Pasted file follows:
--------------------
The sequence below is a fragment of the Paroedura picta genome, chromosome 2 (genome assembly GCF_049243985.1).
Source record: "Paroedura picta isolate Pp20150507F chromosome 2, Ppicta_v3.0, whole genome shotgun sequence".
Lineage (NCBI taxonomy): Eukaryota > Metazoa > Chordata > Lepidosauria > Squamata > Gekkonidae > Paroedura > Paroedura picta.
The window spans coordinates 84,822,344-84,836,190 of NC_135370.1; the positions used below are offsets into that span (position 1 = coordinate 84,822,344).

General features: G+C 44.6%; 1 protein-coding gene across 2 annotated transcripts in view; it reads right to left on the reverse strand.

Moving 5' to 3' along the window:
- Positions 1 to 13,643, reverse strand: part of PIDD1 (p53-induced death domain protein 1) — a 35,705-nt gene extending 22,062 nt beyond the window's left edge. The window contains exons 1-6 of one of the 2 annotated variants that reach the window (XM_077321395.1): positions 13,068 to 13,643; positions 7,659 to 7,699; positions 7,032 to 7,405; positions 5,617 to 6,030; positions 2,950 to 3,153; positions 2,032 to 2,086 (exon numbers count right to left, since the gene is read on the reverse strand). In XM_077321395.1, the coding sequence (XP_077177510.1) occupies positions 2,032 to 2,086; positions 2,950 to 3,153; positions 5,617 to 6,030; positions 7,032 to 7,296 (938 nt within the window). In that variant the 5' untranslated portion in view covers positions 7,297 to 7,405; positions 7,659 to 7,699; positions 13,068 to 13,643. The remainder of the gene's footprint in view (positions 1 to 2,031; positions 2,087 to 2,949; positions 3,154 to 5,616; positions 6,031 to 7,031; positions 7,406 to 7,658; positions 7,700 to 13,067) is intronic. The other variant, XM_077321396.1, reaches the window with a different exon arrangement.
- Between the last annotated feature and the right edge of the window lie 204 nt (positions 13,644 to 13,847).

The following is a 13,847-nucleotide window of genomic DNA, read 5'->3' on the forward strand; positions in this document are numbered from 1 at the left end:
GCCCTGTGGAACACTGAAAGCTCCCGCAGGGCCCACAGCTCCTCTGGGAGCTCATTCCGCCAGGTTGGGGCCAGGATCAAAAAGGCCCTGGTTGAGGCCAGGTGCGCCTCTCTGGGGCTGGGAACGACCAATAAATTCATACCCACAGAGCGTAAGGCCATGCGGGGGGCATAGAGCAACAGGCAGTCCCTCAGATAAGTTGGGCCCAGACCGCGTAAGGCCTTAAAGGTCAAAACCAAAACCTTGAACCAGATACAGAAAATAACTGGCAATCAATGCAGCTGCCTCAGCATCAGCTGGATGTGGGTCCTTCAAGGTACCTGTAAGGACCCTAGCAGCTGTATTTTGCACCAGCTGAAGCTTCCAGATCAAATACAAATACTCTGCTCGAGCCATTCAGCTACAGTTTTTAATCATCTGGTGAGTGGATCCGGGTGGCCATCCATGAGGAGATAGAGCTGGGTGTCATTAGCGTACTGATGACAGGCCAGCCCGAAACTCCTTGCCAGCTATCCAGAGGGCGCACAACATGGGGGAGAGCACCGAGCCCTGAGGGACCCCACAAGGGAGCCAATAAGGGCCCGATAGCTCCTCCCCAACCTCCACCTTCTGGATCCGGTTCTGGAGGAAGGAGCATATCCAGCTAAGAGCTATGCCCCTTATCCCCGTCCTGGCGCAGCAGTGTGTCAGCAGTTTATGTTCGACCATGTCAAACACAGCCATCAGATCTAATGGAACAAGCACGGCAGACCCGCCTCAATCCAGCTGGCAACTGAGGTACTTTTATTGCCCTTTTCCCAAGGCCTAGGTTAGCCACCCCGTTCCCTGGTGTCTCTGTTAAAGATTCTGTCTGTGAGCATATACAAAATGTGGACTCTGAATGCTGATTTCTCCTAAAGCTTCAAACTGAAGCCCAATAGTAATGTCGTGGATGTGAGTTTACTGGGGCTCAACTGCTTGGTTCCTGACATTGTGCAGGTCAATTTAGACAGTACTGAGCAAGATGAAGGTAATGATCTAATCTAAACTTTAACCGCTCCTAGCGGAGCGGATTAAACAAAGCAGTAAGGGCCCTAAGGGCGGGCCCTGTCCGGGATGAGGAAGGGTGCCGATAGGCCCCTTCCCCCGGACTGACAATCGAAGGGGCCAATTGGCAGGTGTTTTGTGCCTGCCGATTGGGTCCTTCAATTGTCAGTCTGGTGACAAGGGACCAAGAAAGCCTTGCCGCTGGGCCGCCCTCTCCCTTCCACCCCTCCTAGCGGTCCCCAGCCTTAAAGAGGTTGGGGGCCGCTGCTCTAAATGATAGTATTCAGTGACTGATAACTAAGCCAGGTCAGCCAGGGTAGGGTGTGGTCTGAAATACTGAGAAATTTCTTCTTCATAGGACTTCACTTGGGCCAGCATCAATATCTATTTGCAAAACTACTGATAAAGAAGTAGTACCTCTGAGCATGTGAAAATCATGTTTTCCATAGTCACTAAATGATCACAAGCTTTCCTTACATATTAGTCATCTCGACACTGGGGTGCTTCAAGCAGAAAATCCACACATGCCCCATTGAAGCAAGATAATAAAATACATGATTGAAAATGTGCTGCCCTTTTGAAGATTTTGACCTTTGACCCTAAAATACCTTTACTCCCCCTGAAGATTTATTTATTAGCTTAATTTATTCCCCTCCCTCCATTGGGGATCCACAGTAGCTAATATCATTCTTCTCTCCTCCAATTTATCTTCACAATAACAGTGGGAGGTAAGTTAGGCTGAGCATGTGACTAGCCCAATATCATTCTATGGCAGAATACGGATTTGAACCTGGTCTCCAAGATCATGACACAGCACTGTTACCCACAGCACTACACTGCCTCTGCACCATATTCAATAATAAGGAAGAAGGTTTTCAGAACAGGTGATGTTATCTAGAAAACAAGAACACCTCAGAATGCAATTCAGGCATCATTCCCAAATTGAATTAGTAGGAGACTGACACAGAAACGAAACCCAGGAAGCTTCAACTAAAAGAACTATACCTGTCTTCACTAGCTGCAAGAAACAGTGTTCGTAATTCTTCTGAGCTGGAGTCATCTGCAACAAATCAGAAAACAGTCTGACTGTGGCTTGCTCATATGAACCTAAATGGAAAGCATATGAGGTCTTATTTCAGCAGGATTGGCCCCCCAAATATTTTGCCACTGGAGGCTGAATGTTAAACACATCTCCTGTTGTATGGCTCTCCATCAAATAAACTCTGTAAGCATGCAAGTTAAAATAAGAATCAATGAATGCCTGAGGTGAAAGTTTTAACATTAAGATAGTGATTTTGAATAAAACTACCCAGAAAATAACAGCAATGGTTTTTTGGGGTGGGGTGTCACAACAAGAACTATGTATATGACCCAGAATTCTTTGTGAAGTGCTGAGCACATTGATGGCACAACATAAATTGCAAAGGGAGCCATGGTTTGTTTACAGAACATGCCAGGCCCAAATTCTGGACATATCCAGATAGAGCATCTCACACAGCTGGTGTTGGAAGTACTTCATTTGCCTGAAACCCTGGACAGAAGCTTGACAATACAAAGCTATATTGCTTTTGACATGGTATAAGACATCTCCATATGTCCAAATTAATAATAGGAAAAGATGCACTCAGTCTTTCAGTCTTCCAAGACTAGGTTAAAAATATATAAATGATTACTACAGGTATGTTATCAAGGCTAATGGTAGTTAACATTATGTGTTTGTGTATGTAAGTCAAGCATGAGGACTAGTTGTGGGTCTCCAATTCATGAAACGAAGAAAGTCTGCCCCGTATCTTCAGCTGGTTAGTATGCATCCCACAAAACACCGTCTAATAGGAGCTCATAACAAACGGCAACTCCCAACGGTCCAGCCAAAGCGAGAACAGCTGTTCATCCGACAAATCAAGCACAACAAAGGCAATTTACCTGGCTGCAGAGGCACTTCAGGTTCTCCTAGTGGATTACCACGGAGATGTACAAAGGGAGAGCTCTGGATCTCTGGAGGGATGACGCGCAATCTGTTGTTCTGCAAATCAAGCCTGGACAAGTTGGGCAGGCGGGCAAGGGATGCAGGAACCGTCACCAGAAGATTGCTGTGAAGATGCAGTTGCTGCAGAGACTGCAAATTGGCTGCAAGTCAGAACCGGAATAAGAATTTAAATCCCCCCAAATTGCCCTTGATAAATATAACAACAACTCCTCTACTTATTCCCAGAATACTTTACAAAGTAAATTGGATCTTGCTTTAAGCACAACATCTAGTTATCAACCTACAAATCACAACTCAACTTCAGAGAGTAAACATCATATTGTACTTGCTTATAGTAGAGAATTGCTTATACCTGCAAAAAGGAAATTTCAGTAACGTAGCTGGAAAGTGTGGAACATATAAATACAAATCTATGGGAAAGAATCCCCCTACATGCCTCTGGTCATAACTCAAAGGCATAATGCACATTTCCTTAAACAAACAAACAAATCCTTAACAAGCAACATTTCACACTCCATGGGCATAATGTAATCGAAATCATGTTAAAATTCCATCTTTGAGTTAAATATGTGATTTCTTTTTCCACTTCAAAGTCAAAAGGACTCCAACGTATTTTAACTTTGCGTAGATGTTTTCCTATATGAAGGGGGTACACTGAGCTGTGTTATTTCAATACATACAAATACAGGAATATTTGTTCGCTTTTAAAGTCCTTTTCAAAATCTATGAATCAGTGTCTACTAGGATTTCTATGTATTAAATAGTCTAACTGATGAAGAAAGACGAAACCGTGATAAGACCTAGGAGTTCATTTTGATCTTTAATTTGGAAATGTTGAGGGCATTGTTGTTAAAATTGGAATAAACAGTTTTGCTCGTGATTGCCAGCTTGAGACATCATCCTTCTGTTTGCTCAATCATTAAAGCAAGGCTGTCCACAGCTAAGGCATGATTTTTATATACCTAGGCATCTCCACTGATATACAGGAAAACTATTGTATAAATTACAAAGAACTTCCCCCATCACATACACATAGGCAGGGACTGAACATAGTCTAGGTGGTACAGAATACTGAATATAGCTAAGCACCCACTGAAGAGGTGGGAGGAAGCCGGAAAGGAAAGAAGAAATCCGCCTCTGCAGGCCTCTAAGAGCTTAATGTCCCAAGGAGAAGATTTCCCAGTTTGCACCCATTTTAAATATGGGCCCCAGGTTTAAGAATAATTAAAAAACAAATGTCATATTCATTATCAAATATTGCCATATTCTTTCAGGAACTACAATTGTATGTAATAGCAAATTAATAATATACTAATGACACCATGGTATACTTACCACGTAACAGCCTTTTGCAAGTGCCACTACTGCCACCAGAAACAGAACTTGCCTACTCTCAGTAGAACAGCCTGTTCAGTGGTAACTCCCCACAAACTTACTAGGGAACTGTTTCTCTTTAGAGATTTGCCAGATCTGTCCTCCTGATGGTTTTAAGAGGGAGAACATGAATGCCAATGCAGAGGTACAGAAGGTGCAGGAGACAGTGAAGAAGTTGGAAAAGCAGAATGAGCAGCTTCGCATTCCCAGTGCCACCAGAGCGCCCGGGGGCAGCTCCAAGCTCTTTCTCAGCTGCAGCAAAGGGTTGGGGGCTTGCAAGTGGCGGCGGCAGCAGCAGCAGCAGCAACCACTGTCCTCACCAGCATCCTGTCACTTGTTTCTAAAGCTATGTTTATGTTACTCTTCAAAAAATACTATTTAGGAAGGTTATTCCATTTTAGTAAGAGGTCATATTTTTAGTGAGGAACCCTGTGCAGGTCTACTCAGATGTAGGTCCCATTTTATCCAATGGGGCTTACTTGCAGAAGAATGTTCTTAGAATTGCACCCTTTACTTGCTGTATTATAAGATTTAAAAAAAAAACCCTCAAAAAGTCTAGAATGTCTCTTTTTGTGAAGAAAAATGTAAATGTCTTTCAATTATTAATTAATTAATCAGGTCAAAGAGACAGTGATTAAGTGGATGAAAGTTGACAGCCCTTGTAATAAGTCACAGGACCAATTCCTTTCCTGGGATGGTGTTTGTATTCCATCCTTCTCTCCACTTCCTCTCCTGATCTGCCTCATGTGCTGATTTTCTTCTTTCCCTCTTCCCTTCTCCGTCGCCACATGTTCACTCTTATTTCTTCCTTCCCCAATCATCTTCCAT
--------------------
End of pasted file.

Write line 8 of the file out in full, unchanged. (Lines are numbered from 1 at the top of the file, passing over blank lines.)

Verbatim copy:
- Between the last annotated feature and the right edge of the window lie 204 nt (positions 13,644 to 13,847).